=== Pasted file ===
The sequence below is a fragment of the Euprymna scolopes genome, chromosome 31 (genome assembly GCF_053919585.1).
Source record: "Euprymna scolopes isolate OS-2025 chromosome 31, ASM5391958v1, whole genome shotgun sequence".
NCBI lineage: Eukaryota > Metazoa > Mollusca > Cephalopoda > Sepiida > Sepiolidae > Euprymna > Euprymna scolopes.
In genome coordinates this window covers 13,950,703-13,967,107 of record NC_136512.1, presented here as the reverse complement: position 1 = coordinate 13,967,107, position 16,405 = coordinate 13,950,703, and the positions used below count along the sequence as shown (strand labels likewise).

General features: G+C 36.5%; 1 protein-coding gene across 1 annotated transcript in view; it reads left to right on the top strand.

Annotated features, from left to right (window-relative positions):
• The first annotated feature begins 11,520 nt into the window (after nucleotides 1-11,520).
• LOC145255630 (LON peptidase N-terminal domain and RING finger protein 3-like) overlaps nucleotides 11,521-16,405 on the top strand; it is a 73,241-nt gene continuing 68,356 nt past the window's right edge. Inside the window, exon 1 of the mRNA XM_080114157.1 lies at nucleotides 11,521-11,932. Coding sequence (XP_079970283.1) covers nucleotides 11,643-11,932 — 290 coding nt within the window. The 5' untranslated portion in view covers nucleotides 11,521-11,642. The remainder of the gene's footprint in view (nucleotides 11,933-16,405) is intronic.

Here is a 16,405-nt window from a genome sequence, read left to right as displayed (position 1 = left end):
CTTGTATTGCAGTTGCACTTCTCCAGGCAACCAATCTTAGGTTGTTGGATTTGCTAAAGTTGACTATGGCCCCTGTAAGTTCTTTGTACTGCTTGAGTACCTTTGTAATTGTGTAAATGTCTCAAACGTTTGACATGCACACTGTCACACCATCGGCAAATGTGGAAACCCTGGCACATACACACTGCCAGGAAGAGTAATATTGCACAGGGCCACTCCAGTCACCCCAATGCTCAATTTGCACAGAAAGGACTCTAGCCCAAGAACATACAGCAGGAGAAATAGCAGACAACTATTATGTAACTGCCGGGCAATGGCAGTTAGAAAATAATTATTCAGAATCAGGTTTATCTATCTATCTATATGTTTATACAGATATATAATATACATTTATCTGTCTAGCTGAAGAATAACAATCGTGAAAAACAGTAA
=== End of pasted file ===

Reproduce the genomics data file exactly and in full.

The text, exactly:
The sequence below is a fragment of the Euprymna scolopes genome, chromosome 31 (genome assembly GCF_053919585.1).
Source record: "Euprymna scolopes isolate OS-2025 chromosome 31, ASM5391958v1, whole genome shotgun sequence".
NCBI lineage: Eukaryota > Metazoa > Mollusca > Cephalopoda > Sepiida > Sepiolidae > Euprymna > Euprymna scolopes.
In genome coordinates this window covers 13,950,703-13,967,107 of record NC_136512.1, presented here as the reverse complement: position 1 = coordinate 13,967,107, position 16,405 = coordinate 13,950,703, and the positions used below count along the sequence as shown (strand labels likewise).

General features: G+C 36.5%; 1 protein-coding gene across 1 annotated transcript in view; it reads left to right on the top strand.

Annotated features, from left to right (window-relative positions):
• The first annotated feature begins 11,520 nt into the window (after nucleotides 1-11,520).
• LOC145255630 (LON peptidase N-terminal domain and RING finger protein 3-like) overlaps nucleotides 11,521-16,405 on the top strand; it is a 73,241-nt gene continuing 68,356 nt past the window's right edge. Inside the window, exon 1 of the mRNA XM_080114157.1 lies at nucleotides 11,521-11,932. Coding sequence (XP_079970283.1) covers nucleotides 11,643-11,932 — 290 coding nt within the window. The 5' untranslated portion in view covers nucleotides 11,521-11,642. The remainder of the gene's footprint in view (nucleotides 11,933-16,405) is intronic.

Here is a 16,405-nt window from a genome sequence, read left to right as displayed (position 1 = left end):
CTTGTATTGCAGTTGCACTTCTCCAGGCAACCAATCTTAGGTTGTTGGATTTGCTAAAGTTGACTATGGCCCCTGTAAGTTCTTTGTACTGCTTGAGTACCTTTGTAATTGTGTAAATGTCTCAAACGTTTGACATGCACACTGTCACACCATCGGCAAATGTGGAAACCCTGGCACATACACACTGCCAGGAAGAGTAATATTGCACAGGGCCACTCCAGTCACCCCAATGCTCAATTTGCACAGAAAGGACTCTAGCCCAAGAACATACAGCAGGAGAAATAGCAGACAACTATTATGTAACTGCCGGGCAATGGCAGTTAGAAAATAATTATTCAGAATCAGGTTTATCTATCTATCTATATGTTTATACAGATATATAATATACATTTATCTGTCTAGCTGAAGAATAACAATCGTGAAAAACAGTAA